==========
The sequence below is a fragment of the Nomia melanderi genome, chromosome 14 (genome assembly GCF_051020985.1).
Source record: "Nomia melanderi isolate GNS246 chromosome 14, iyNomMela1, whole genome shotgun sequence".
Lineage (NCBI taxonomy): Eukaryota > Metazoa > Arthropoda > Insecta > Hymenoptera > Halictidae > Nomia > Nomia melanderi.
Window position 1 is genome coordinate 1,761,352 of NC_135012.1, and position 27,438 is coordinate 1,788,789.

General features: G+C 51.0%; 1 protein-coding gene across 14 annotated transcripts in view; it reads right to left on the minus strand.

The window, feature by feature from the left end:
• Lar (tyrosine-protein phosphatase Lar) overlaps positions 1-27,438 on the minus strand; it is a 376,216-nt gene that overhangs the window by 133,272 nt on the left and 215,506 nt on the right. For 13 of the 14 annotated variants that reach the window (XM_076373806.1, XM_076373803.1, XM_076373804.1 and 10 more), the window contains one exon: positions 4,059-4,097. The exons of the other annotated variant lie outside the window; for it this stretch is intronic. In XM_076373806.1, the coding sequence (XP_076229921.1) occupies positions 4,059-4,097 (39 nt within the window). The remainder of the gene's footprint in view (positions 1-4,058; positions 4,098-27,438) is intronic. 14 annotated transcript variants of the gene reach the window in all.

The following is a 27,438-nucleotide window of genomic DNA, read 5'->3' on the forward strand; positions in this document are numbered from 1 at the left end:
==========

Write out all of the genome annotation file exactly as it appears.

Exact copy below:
The sequence below is a fragment of the Nomia melanderi genome, chromosome 14 (genome assembly GCF_051020985.1).
Source record: "Nomia melanderi isolate GNS246 chromosome 14, iyNomMela1, whole genome shotgun sequence".
Lineage (NCBI taxonomy): Eukaryota > Metazoa > Arthropoda > Insecta > Hymenoptera > Halictidae > Nomia > Nomia melanderi.
Window position 1 is genome coordinate 1,761,352 of NC_135012.1, and position 27,438 is coordinate 1,788,789.

General features: G+C 51.0%; 1 protein-coding gene across 14 annotated transcripts in view; it reads right to left on the minus strand.

The window, feature by feature from the left end:
• Lar (tyrosine-protein phosphatase Lar) overlaps positions 1-27,438 on the minus strand; it is a 376,216-nt gene that overhangs the window by 133,272 nt on the left and 215,506 nt on the right. For 13 of the 14 annotated variants that reach the window (XM_076373806.1, XM_076373803.1, XM_076373804.1 and 10 more), the window contains one exon: positions 4,059-4,097. The exons of the other annotated variant lie outside the window; for it this stretch is intronic. In XM_076373806.1, the coding sequence (XP_076229921.1) occupies positions 4,059-4,097 (39 nt within the window). The remainder of the gene's footprint in view (positions 1-4,058; positions 4,098-27,438) is intronic. 14 annotated transcript variants of the gene reach the window in all.

The following is a 27,438-nucleotide window of genomic DNA, read 5'->3' on the forward strand; positions in this document are numbered from 1 at the left end: